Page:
The Hindu Succession Act 1956.

  1. Restriction on grant of certificates under this Part.—

(1) A succession certificate (hereinafter in this Part referred to as a certificate) shall not be granted under this Part with respect to any debt or security to which a right is required by section 212 or section 213 to be established by letters of administration or probate: Provided that nothing contained in this section shall be deemed to prevent the grant of a certificate to any person claiming to be entitled to the effects of a deceased Indian Christian, or to any part thereof, with respect to any debt or security, by reason that a right thereto can be established by letters of administration under this Act.

(2) For the purposes of this Part, “security” means—

(a) any promissory note, debenture, stock or other security of the Central Government or of a State Government;

(b) any bond, debenture, or annuity charged by Act of Parliament 1[of the United Kingdom] on the revenues of India;

(c) any stock or debenture of, or share in, a company or other incorporated institution;

(d) any debenture or other security for money issued by, or on behalf of, a local authority;

(e) any other security which the 2[State Government] may, by notification in the Official Gazette, declare to be a security for the purposes of this Part.

What is a Succession Certificate for Immovable Property?

Succession certificate is a document issued by a competent court (civil) certifying a rightful person to be the successor of a deceased person. This certificate authorizes successor(s) to realize debts and securities of the deceased person. Issuance of succession certificate does not give “right of succession to the claimed property” of a deceased person, because it does not determine the right, title and interest of the deceased person to a particular property or entire property. However, successor(s) of intestate deceased person is/are entitled to inherit the deceased person’s property (ies).

As per Section 370 of Indian Succession Act, when the deceased person has left a validly executed “Will”, the entire estate of the deceased person under that “will” vests on the executor of the will and in such cases “Succession Certificate” cannot be granted. In eligible cases, the competent court to issue such certificate is the District Court(Section 371 of the said Act) in whose jurisdiction the deceased person generally resided.

  1. Court having jurisdiction to grant certificate.—The District Judge within whose jurisdiction the deceased ordinarily resided at the time of his death, or, if at that time he had no fixed place of residence, the District Judge, within whose jurisdiction any part of the property of the deceased may be found, may grant a certificate under this Part.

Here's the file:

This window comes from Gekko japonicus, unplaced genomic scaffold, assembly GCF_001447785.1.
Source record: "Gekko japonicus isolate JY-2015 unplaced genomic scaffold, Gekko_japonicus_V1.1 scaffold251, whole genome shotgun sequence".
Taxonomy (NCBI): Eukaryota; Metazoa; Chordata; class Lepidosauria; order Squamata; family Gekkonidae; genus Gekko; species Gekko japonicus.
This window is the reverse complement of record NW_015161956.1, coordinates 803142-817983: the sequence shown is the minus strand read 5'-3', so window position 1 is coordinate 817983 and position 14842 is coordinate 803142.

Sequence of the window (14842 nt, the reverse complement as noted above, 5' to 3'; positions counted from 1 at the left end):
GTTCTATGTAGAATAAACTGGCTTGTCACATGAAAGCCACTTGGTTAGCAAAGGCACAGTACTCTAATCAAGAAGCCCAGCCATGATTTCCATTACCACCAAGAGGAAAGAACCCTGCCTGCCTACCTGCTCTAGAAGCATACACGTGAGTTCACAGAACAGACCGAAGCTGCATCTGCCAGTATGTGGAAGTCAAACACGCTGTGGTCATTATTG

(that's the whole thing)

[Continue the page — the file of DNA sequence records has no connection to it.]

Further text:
372 Application for certificate. —

(1) Application for such a certificate shall be made to the District Judge by a petition signed and verified by or on behalf of the applicant in the manner prescribed by the Code of Civil Procedure, 1908 (5 of 1908) for the signing and verification of a plaint by or on behalf of a plaintiff, and setting forth the following particulars, namely:—

(a) the time of the death of the deceased;

(b) the ordinary residence of the deceased at the time of his death and, if such residence was not within the local limits of the jurisdiction of the Judge to whom the application is made, then the property of the deceased within those limits;

(c) the family or other near relatives of the deceased and their respective residences;

(d) the right in which the petitioner claims;

(e) the absence of any impediment under section 370 or under any other provision of this Act or any other enactment, to the grant of the certificate or to the validity thereof if it were granted; and

(f) the debts and securities in respect of which the certificate is applied for.

(2) If the petition contains any averment which the person verifying it knows or believes to be false, or does not believe to be true, that person shall be deemed to have committed an offence under section 198 of the Indian Penal Code, 1860 (45 of 1860).

56 [(3) Application for such a certificate may be made in respect of any debt or debts due to the deceased creditor or in respect of portions thereof.]

  1. Procedure on application.—

(1) If the District Judge is satisfied that there is ground for entertaining the application, he shall fix a day for the hearing thereof and cause notice of the application and of the day fixed for the hearing—

(a) to be served on any person to whom, in the opinion of the Judge, special notice of the application should be given, and

(b) to be posted on some conspicuous part of the court-house and published in such other manner, if any, as the Judge, subject to any rules made by the High Court in this behalf, thinks fit, and upon the day fixed, or as soon thereafter as may be practicable, shall proceed to decide in a summary manner the right to the certificate.

(2) When the Judge decides the right thereto to belong to the applicant, the Judge shall make an order for the grant of the certificate to him.

(3) If the Judge cannot decide the right to the certificate without determining questions of law or fact which seem to be too intricate and difficult for determination in a summary proceeding, he may nevertheless grant a certificate to the applicant if he appears to be the person having prima facie the best title thereto.

(4) When there are more applicants than one for a certificate, and it appears to the Judge that more than one of such applicants are interested in the estate of the deceased, the Judge may, in deciding to whom the certificate is to be granted, have regard to the extent of interest and the fitness in other respects of the applicants.